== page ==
[W]e hold that “the Recess” is limited to intersession recesses.  The Board conceded at oral argument that the appointments at issue were not made during the intersession recess:  the President made his three appointments to the Board on January 4, 2012, after Congress began a new session on January 3 and while that new session continued.  Considering the text, history and structure of the Constitution, these appointments were invalid from their inception.  Because the Board lacked a quorum of three members when it issues its decision in this case on February 8 2012, its decision must be vacated.

Slip op. at 30.  The court found that to interpret “the Recess” to include other breaks in Senate business would “giv[e] the President free rein to appoint his desired nominees at any time he pleases, whether that time be a weekend, lunch or even when the Senate is in session and he is merely displeased with its inaction.”

When a vacancy “happen[s] during “the Recess”

Two of the three judges on the panel went on to address the second issue raised by the employer, whether the vacancies being filled by the appointments “happen[ed] during the Recess.”  The third judge issued a separate concurring opinion in which he stated it was unnecessary to reach this issue because the ruling on “the Recess” was sufficient to dispose of the matter.

The employer argued that the vacancy must have occurred, i.e., arisen, during an intersession recess.  The NLRB argued for a more expansive interpretation, contending that the President may fill vacancies that “happen to exist” during the recess.  The court undertook a close examination of this word as it appears in the Recess Appointments Clause, concluding:

The power of a written constitution lies in its words.  It is those words that were adopted by the people.  When those words speak clearly, it is not up to us to depart from their meaning in favor of our own concept of efficiency, convenience, or facilitation of the functions of government.  In light of the extensive evidence that the original public meaning of ‘happen’ was ‘arise,’ we hold that the President may only make recess appointments to fill vacancies that arise during the recess.

There was no dispute that the appointments at issue did not arise during an intersession recess, and so the court ruled them invalid.

Impact of the decision

Subject to the outcome of any review by the Supreme Court, the decision in Noel Canning could have a broad impact.  Starting with the NLRB, any decision issued since January 4, 2012, that was appealed to the DC Circuit will now be subject to the law of the circuit as expressed in Noel Canning.  Already, though, the DC Circuit has begun issuing orders holding in abeyance the other cases pending there which raise the recess appointment issue.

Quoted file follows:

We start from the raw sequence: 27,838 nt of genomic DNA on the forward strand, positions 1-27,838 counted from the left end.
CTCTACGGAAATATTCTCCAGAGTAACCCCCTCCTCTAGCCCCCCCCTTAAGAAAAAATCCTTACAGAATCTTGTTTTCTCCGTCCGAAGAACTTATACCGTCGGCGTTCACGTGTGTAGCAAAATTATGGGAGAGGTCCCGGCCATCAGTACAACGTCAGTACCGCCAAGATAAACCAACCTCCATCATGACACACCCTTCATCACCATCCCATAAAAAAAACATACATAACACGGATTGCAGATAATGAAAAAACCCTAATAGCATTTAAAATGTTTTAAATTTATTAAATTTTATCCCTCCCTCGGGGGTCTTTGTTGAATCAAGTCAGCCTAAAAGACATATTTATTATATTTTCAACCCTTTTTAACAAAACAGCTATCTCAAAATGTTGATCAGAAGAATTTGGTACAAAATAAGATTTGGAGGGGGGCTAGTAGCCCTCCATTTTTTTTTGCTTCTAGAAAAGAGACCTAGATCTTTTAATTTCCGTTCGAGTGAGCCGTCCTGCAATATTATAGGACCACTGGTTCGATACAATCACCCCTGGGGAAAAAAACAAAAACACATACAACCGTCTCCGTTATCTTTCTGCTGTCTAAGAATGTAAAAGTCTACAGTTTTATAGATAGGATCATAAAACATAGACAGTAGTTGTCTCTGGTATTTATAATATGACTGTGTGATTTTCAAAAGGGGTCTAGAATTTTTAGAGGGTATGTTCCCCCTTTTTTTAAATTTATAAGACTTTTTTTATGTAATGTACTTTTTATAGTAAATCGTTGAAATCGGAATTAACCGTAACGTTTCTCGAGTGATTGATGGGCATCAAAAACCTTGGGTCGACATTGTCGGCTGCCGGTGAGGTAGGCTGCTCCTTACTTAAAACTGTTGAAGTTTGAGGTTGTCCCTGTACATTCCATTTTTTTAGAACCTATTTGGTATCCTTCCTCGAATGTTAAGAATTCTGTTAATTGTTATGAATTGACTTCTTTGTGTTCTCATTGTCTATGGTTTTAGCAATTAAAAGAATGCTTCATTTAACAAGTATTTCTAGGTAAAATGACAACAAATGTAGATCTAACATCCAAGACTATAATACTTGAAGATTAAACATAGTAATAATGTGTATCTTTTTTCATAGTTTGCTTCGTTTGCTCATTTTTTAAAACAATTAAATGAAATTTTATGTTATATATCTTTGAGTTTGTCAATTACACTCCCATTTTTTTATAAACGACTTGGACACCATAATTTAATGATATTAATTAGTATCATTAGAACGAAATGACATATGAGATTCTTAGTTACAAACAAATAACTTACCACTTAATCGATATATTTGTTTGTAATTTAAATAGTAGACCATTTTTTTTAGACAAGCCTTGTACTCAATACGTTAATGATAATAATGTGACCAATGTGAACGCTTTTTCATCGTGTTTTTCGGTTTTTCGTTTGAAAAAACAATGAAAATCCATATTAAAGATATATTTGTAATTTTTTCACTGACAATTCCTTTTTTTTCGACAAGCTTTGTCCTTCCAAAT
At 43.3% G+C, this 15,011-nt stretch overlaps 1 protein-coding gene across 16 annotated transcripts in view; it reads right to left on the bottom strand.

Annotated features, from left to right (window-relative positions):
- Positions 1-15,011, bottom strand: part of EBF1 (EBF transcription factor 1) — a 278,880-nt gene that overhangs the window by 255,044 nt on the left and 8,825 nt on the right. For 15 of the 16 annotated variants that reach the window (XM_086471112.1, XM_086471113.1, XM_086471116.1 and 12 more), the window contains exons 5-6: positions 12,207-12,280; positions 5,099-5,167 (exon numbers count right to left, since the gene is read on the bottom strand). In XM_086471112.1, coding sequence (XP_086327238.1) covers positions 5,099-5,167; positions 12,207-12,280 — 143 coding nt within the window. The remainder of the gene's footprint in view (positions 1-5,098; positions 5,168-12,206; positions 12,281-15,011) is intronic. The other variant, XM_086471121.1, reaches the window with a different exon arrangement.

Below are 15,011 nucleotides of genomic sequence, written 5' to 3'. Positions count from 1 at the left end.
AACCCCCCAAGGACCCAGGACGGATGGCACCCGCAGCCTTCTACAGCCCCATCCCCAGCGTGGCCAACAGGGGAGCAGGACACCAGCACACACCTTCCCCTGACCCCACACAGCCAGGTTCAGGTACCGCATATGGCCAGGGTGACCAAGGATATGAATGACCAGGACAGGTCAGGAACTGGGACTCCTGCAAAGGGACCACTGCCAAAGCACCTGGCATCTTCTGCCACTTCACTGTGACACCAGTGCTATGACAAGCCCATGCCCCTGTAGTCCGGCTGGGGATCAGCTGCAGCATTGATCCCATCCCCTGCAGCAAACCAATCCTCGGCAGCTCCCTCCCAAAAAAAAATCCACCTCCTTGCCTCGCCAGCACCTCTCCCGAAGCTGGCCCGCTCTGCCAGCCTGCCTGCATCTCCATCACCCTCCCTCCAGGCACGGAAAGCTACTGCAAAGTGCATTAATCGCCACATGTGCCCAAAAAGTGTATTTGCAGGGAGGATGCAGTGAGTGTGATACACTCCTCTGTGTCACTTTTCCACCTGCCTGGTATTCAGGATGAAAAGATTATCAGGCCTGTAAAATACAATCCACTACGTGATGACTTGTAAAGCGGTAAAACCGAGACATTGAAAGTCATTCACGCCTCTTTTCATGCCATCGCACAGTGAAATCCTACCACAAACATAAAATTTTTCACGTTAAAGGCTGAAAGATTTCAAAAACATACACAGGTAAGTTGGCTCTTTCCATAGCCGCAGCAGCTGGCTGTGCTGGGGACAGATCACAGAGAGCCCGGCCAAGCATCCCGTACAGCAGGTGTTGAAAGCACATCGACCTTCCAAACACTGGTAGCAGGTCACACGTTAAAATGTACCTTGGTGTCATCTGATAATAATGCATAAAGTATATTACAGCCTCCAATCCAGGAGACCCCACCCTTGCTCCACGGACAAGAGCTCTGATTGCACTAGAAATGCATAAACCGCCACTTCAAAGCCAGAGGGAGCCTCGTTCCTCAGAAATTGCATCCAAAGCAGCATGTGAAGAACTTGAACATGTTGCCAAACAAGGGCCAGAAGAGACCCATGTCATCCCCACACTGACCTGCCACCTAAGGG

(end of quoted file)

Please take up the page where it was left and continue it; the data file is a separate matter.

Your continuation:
Cases that were appealed to other circuits will likely be processed through decision in those circuits – at least the lead cases.  In Chairman Pearce’s statement, he indicated that there were more than a dozen cases pending in the various circuits.

Cases that were not yet appealed but in which the parties plan an appeal will likely go to the DC Circuit in order to take advantage of the Noel Canning decision, although for now any new appeals are likely to be held in abeyance by the court, as it is doing with currently pending appeals.

Cases that are in compliance following an unappealed Board decision present a less clear picture.  Depending on the circumstances, it is possible that a party might cease the compliance process and either seek to appeal, or await action by the Board to enforce compliance, and rely the Noel Canning decision as a bar to such enforcement.

Cases that have closed on compliance – i.e., all compliance has been completed and cases are closed at the Board, would face a difficult time being resurrected.  Aside from that would be the general reluctance of employers to reopen a case that was behind them.

Of course, all of the foregoing is subject whether the Noel Canning holding survives intact after the expected review by the Supreme Court.  If it does survive and is confirmed by the Supreme Court, then all decisions rendered by the Board in the last year will be nullified for lack of quorum.